Tag: Asset

Federal Government Support Lift Asset Markets In September

The purpose of this article is to examine the USA sectoral flows for September 2020 and assess the likely impact on markets as we advance.

Source: FRED, CBO and author’s calculations based thereon

The table above shows the financial balance of financial flows from the USA national accounts since April this year when the Federal Government response to the COVID crisis started.

The flow to the private domestic sector (where the asset markets are) was over fifty percent lower than last month but still positive at over $79B.

Asset markets can be expected to keep climbing as the injection of more money is factored into their prices.

The chart below from the CBO shows the deficit spending path.

The chart above shows the big difference in deficit spending year over year. The CBO summarising the result for September as follows:

The table below shows that the overall Federal expenditures were large in September with a 19% increase from last month and a return to levels seen in May and June of this year. Higher overall spending lifts asset prices, and markets can rise even in the face of a pandemic and its associated unemployment and lower consumption and production levels.

The politicians may be arguing about more stimulus at the moment; however, the last stimulus package’s spending is still happening at crisis levels.

The table above, taken from the Daily Treasury statement, shows that the Federal government has a bank balance of over $1.6T available to spend. There is no shortage of cash on hand, and it is still going out at a strong level.

Very few tax dollars funded this bank balance. The bank balance came mostly from bond sales. Federal taxes to fund the government are obsolete.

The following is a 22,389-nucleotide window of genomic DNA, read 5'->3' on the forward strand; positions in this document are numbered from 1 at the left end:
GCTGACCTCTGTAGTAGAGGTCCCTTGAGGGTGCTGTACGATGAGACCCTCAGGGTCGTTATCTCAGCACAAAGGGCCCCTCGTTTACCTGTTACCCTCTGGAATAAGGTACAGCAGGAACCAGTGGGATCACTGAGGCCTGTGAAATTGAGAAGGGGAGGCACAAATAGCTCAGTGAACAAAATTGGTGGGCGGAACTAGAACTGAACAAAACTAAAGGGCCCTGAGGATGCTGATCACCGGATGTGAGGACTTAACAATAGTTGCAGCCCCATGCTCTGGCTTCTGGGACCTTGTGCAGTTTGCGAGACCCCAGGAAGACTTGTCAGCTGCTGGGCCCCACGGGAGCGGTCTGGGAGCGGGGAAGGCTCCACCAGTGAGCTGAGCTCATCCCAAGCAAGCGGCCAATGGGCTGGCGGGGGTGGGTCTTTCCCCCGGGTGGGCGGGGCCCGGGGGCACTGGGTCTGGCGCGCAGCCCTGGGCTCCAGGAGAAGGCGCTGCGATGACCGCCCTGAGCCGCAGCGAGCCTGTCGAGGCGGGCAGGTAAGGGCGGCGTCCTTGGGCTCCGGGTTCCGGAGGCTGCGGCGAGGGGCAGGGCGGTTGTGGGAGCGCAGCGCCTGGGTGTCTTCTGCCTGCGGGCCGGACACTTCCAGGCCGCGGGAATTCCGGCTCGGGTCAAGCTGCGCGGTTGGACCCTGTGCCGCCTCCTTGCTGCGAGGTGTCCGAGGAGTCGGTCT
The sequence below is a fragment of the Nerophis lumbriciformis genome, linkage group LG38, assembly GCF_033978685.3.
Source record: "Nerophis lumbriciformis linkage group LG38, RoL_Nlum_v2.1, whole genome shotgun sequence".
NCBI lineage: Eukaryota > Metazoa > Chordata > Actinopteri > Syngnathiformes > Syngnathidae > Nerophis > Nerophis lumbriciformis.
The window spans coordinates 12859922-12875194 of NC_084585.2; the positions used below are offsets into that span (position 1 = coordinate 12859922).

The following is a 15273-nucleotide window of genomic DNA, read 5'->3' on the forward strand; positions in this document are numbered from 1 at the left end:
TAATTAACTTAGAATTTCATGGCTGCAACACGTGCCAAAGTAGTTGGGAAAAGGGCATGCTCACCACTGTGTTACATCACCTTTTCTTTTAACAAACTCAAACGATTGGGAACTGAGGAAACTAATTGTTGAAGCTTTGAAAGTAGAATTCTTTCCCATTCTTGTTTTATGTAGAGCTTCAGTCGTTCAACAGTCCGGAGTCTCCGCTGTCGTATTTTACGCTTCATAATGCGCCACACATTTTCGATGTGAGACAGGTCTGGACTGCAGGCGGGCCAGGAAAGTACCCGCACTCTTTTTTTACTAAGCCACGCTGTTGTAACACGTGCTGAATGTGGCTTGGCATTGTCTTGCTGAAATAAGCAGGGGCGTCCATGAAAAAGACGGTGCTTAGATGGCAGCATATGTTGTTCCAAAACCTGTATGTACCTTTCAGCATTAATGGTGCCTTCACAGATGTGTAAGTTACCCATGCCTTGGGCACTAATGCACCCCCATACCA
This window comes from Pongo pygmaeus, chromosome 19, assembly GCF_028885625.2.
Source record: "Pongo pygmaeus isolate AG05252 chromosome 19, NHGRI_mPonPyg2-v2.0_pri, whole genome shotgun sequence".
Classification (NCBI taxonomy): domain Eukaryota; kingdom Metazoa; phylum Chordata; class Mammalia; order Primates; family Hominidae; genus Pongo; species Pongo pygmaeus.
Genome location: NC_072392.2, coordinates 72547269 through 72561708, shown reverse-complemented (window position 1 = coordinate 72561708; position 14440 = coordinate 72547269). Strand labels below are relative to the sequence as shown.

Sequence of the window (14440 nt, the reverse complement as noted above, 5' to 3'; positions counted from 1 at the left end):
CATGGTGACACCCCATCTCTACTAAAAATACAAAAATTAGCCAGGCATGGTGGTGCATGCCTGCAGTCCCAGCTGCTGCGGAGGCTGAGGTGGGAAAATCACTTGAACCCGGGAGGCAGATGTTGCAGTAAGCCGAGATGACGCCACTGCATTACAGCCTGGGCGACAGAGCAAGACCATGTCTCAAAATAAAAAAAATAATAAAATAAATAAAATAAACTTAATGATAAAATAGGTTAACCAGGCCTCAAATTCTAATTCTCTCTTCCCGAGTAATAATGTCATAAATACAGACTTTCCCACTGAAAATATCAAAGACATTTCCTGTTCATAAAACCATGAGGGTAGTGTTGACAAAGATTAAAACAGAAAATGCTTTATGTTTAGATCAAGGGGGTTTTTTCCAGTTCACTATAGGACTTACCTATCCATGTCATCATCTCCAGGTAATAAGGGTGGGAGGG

The chart above is taken from this article from ANG traders of the Away from the Herd market service.

ANG Traders has very cleverly produced a chart that removes the treasury churn’s noise from the Daily Treasury Statements. This is the redemption and then the sale of bonds on a grand scale that tends to mask the actual real spending into or out of the economy. Once the churn has been removed, the chart shows only the real spending and whether the Federal government is adding money to the economy or taking it out.

The good news is that at present, the bias is towards a net add to financial assets.

Looking forward, the chart below shows the expected likely path of asset markets into the end of the calendar year.

The chart comes from Mr. Robert P. Balan of Predictive Analytic Models and this recent article

1. Stock markets continue upwards even more, so equities could be bought after the seasonal dip in October if we get one.

2. Bond yields rise, and bond prices fall, and so bonds could be shorted.

3. Gold falls and so could be shorted.

As predicted in my last article of this type last month, the above trades are playing out right now.

On

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